A model-based control system design for a coffee roasting process
Botha, Cecilia Margaretha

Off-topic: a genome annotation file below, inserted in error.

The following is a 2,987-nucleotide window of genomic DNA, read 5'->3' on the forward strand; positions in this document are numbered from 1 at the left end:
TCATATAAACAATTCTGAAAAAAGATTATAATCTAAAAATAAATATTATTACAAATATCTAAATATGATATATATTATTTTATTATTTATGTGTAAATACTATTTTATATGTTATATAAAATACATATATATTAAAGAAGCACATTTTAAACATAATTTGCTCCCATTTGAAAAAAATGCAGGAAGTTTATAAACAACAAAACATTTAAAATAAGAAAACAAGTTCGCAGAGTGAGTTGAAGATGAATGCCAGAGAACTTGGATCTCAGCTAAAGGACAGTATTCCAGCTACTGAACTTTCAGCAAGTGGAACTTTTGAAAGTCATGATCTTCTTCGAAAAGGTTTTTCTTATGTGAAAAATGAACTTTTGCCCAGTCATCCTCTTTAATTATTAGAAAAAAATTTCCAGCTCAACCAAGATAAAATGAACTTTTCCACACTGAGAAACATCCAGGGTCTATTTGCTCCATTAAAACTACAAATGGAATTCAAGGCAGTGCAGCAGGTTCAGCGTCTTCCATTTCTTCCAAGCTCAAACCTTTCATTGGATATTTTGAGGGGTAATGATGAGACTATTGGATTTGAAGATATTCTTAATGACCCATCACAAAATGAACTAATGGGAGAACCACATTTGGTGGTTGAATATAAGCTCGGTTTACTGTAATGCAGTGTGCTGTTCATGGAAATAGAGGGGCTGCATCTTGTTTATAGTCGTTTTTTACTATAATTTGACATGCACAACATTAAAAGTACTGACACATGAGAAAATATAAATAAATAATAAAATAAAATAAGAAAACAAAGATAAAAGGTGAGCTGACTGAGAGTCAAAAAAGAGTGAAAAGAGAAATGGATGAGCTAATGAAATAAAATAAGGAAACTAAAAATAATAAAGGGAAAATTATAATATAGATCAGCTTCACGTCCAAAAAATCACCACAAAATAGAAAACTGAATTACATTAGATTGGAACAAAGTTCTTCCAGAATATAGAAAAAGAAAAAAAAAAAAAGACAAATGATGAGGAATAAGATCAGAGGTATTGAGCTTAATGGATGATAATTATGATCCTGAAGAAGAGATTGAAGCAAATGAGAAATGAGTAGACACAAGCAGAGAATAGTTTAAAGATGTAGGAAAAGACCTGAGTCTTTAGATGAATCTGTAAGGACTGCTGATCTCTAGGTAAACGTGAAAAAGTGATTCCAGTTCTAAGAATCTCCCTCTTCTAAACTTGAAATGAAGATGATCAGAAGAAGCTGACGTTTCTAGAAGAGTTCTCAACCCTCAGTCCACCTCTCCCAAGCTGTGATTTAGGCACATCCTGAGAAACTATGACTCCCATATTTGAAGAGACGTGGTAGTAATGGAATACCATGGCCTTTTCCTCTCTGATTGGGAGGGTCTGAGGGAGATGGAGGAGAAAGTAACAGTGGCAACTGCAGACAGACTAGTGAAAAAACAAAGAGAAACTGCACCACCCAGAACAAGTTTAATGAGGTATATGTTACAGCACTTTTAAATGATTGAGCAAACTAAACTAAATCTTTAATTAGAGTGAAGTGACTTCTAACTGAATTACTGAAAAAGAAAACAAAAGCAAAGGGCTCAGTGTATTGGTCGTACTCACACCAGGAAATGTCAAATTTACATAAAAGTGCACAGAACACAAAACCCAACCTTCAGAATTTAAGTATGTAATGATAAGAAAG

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Coffee roasting is both a science and an art. Various models have been proposed in order to model the coffee roasting process. A model developed by Schwartzberg (2002) and validated by Vosloo (2016) is used in this study to develop a control strategy for a batch rotating-drum coffee roaster. The control strategy is based on experimentally determined parameters, and validated by simulated data. In addition to the control strategy the controllability of the process is investigated. It was experimentally determined that there is an initial time frame (90 seconds) during the roasting process that is deemed uncontrollable, most likely due to evaporative cooling taking place during the initial drying phase of the roasting process. The coffee roasting process was determined to be a lag-dominant first-order plus time delay process which may be approximated, and therefore modelled as a pure integrating system with an average dead-time of 20 seconds. This is in accordance with Hugo (2017) and Ruscio (2010). Initially a relative gain array (RGA) analysis was conducted based on simulated data to determine the best pairing of manipulated and controlled variables, in order to meet the control objective which is the recreating of a roast profile (i.e. the time vs. temperature plot of the roasted bean batch). The final control strategy is based on the RGA results recommending a single-input single-output (SISO) control system utilising the derivative of the roast profile as controlled variable, and the liquid petroleum gas (LPG) flow to the system as manipulated variable. A possible threshold control strategy to be used in combination with the developed control strategy is discussed qualitatively. The control design methods used were the internal model control (IMC) (based on the pure integrating approximation of the process), the Cohen and Coon and integral of the time-weighted absolute error (ITAE) methods (based on the actual lag-dominant first-order plus time delay behaviour of the process). The best performing controller was determined to be an IMC-based PI controller that utilises the average determined process parameters. This controller was fine-tuned in order to enhance its performance. The stability margins of the final controller were analysed using Bode plots. Keywords: Model-based control, pure integrator, coffee roasting, roast profile, roast profile derivative, parameter scheduling.
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